WELLS: Trinea remembers in 2016, when Rachael's article came out, there was still a lot of support for Larry. At the time, Larry was running for school board in his home town. And despite these very public accusations, despite him being fired from MSU, Larry still got more than 20 percent of all the ballots cast - 3,426 votes. It was not enough to win, but in a small town, that's a lot of votes. And Trinea says there were letter-writing campaigns vouching for Larry's character, testifying about the kind of guy he was.

GONCZAR: And I know that there were situations of people praying with him, meeting him at churches and a lot of people having, like, prayer groups in centers and things like that around him, in support of him.

SMITH: Then in the fall of 2016, Larry is arrested for criminal sexual conduct. Even then, Dawn says, she and Trinea still cannot believe that Larry would hurt anyone, not intentionally.

HOMER: This isn't the Larry we knew. This isn't the Larry we loved.

WELLS: Believing the truth about Larry takes more for Trinea. It was gradual, a process with a few key moments. The first was on her birthday in December of 2016, the day the federal government charges Larry Nassar with receiving and possessing child pornography.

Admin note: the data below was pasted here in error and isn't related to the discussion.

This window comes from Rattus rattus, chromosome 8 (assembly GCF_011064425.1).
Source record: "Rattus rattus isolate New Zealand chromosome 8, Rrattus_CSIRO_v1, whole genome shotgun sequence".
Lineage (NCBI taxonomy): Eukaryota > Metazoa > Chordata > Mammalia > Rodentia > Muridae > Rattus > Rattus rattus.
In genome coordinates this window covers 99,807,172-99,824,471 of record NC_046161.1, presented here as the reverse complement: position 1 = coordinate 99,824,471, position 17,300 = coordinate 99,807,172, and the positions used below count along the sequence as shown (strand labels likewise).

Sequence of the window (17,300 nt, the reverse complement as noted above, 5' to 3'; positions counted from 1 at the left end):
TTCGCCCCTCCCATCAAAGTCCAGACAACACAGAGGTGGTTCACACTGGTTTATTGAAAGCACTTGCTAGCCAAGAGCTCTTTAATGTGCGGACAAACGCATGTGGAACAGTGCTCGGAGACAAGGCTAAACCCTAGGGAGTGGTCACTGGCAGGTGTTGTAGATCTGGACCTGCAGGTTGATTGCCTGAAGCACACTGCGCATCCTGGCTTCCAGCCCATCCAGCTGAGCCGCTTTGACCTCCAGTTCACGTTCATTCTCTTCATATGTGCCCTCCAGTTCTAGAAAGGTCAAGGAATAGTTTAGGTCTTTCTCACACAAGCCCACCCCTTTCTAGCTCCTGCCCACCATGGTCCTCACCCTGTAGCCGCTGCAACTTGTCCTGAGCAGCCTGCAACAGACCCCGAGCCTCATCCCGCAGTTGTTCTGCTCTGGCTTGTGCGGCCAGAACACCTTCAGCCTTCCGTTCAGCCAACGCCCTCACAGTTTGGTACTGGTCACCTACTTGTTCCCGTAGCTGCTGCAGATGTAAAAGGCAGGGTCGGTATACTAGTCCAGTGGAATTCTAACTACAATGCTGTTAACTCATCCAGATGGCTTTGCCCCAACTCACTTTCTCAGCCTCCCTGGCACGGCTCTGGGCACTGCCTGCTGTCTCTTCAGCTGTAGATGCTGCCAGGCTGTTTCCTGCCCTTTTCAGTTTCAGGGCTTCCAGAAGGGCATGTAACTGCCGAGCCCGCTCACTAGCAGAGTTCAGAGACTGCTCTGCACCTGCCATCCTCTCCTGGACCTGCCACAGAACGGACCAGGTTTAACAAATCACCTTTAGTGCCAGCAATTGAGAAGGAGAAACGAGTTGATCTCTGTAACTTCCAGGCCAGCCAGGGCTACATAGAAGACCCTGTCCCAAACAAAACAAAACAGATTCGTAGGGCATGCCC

GONCZAR: I was, like, literally gutted. My stomach was sick.

WELLS: For Trinea, this is when her thinking starts to change. Around this time, Trinea remembers getting that call from a law enforcement official about images of girls in Larry's bathtub. Trinea is stunned. She doesn't remember many details from that conversation. And we should tell you we weren't able to track down whoever called Trinea. And it's a weird part of the story. A federal agent testified that Larry made his own pornographic images, but they never actually charged him with that. Still, Trinea says this phone call makes her think back to when she was a kid, going to Larry's apartment for treatment, icing down in his bathtub.